Last modified: 2016-12-20 by ivan sache
Keywords: villanueva de las cruces |
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Flag of Villanueva de las Cruces - Image from the Símbolos de Huelva website, 7 September 2016
The municipality of Villanueva de las Cruces (379 inhabitants in 2015; 3,400 ha; municipal website) is located 60 km north of Huelva.
Villanueva de las Cruces is named for its Latin original name, Villa Nova (New Town); "de las Cruces" (the Crosses') most probably alludes to the geographical location of the village, said to have been established around an inn erected at the crossing of the roads to Seville and Portugal. The crosses are locally said to be indeed the marks used in the 16th-17th century by the illiterate villagers to sign documents.
Ivan Sache, 7 September 2016
The flag and arms of Villanueva de los Cruces do not appear to have been officially registered.
The symbols are described as follows:
Flag: Blue with a yellow cross outlined in white. Charged in the center with the local coat of arms.
Coat of arms: Per pale, 1. Azure two caldrons in pale chequy or and gules seven snakes vert issuant from each handle a bordure of 14 pieces seven gules a castle or masoned sable and port and windows azure and seven argent a lion rampant purpure crowned or armed and langued gules, 2. Vert three Latin crosses or in pale the central bigger. The shield surmounted by a Royal crown closed.
The flag was proposed on 4 October 1993 by Juan José Antequera. The Royal Academy of Córdoba rejected the proposal on 8 June 1995 because it includes a colour (blue) taken from the arms of the Guzmán, which caused the companion rejection of the proposed arms (see below). The Academy recommended to change the colours of the flag according to the colours of the amended coat of arms.
The municipality used in the last third of the 19th century an ink seal that fell into oblivion, made of an oval of 3 cm x 4 cm charged with a calvary: a hill ensigned with three crosses, the central bigger.
A new design, proposed on 10 December 1989 and adopted on 30 January 1990 by the Municipal Council, is described as:
Coat of arms: Per fess, 1a. Per saltire, 1. and 3. Azure a caldron chequy or and gules with seven snakes vert, 2. and 4. Argent five ermine spots sable in saltire a bordure of 14 pieces seven gules a castle or and seven argent a lion purpure (Medina Sidonia of the Guzmán lineage), 1b. Azure two caldrons in pale chequy or and gules with seven snakes vert a bordure of 14 pieces seven gules a castle or and seven argent a lion purpure (Counts of Niebla of the Guzmán lineage), 2. Vert three crosses fitchy or. The shield surmounted by a Royal crown closed.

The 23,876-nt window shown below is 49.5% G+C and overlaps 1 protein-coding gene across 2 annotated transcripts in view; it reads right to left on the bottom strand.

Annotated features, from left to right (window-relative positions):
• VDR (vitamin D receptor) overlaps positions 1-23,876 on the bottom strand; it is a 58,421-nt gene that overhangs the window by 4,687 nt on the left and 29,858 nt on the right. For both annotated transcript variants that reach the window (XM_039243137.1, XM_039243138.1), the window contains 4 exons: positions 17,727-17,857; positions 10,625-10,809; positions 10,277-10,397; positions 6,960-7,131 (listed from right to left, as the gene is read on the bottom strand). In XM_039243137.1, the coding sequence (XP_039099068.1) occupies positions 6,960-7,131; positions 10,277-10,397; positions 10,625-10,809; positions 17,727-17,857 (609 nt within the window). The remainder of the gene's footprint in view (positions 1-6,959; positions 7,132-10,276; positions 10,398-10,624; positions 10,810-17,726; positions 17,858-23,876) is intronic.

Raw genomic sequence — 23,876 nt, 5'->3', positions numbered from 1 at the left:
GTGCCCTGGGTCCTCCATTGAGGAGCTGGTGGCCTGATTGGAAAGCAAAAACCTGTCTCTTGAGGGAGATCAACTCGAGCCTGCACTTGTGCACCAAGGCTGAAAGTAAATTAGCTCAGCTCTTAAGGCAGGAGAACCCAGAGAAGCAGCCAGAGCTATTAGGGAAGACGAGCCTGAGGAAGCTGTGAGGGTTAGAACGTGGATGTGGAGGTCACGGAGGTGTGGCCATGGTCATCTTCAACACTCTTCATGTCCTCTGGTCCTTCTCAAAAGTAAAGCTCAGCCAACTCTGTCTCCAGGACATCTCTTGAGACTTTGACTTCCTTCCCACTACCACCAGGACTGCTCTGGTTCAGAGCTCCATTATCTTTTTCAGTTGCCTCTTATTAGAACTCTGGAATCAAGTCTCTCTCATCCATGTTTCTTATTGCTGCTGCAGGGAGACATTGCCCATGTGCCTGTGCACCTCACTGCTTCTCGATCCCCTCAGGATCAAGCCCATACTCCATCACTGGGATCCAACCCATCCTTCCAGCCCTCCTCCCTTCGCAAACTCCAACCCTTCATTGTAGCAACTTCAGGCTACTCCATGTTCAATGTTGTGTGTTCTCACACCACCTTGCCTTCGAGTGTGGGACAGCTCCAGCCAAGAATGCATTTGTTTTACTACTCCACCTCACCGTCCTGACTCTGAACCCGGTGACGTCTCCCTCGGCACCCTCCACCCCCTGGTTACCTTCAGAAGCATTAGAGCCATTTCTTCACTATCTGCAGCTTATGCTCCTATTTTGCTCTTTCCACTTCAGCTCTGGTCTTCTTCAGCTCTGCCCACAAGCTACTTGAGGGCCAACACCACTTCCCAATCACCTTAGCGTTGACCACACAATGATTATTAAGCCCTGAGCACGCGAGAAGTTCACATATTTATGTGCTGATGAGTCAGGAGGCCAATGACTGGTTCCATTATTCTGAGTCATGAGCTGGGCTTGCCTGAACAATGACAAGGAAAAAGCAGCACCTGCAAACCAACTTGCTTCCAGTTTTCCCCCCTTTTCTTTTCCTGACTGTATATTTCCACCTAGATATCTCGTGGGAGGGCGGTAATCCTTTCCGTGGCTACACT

The Royal Academy of History rejected the proposal, refusing the duplication of the arms of the Guzmán to evoke two different branches of the lineage and finding "awkward" the arrangement of the crosses.
The arms in current use were proposed on 4 October 1993 by Juan José Antequera.
The Royal Academy of Córdoba rejected the proposed arms on 8 June 1995. The Academy does not find it necessary for all the municipalities that once belonged to the County of Niebla to recall it by using the arms of the Counts of Niebla; in the contrary, the rules of municipal heraldry recommend to use characteristic charges easily identifiable. Moreover, the complexity of the arms of the Guzmán makes their use in small-sized versions of arms very inappropriate. This fact is highlighted by the drawing attached to the submission: the windows of the castles could not have been represented properly, neither the crown, claws and nails of the lions; the snakes lack eyes, mouth and tongue.
The Academy recommended to design a new coat of arms based on the distinctive charges that make the arms canting.
The designer submitted a bitter rebuttal. The Academy confirmed on 8 July 1996 its opposition to the proposed symbol, but validated the proposed arms, provided the snakes are represented with eyes and tongues.
The municipality accepted the suggested additions, but the registration process was declared null and void by a Resolution adopted on 24 October 1997 by the Directorate General of the Local Administration and published on 15 November 1997 in the official gazette of Andalusia, No. 133, p. 13,566 (text).
[Juan José Antequera. Principios de transmisibilidad en las heráldicas officiales de Sevilla, Córdoba y Huelva]
Ivan Sache, 7 September 2016